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Kim Wingerei

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A great story by a legendary journalist

Overall
5 out of 5 stars
Performance
5 out of 5 stars
Story
5 out of 5 stars

Reviewed: 08-10-2018

Even if you don’t know the name, you will remember the mellifluous soothing voice of the late Mark Colvin – ABC foreign correspondent for decades, including presenter on Four Corners, Lateline and many more. A legend of good old fashioned journalism at its best. He sadly passed away far too early in 2017. His autobiography – ‘Lights ad Shadow: Memoirs of a Spy’s Son’ is a terrific read.
From covering the American hostage crisis in Tehran in 1979 to the Rwanda genocides in 1992, Colvin reported first hand from some of the most pivotal moments of recent history. His anecdotes about those early days of his illustrious career are fascinating insights into how much technology has changed journalism and how the media works.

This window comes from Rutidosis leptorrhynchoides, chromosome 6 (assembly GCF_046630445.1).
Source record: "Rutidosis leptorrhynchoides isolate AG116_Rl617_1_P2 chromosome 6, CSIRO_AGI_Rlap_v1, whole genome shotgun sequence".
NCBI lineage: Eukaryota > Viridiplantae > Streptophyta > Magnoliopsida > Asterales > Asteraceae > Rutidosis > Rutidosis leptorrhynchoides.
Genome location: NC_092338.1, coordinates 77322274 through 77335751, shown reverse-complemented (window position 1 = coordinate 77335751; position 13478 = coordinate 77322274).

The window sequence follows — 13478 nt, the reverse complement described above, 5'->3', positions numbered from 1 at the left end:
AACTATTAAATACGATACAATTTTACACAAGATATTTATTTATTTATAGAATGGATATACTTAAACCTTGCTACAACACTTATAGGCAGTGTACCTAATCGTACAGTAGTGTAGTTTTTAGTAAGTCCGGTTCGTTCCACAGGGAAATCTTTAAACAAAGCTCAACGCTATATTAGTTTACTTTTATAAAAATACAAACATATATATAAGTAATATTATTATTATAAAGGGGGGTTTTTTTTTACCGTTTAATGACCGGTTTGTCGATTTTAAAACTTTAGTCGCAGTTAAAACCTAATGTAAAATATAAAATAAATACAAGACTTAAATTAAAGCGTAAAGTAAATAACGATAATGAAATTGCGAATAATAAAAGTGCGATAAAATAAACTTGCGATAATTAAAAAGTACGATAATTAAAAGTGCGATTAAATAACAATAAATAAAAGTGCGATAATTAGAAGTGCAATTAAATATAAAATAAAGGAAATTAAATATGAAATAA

Like many other autobiographies by media people it is light on personal insights, except for the at times fractured but enduring and ultimately loving relationship with his father, who was a spy for British Intelligence, but without Mark and his sister knowing until well after their dad was retired. It adds an extra dimension of intrigue to some of the dramatic world events that Colvin witnessed.
The book is as well written as you’d expect from a man who lived his by the word. I listened to it on Audible which added to the enjoyment as hours upon hours of listening to his voice is about as calming as it must have been for Americans to hear Walter Cronkite in the sixties and seventies. May they both rest in peace – we need more of their kind now than ever!

1 person found this helpful

Exceptionally well presented history of humankind

Overall
5 out of 5 stars
Performance
5 out of 5 stars
Story
5 out of 5 stars

Reviewed: 25-07-2017

A most enjoyable read/listen. Well researched and written in a clear and concise language. The author manages quite brilliantly to put history into perspective, explaining facts and presenting insights and nuances without judgement. A masterpiece that should be mandatory reading for anyone interested in history and/or the human "condition".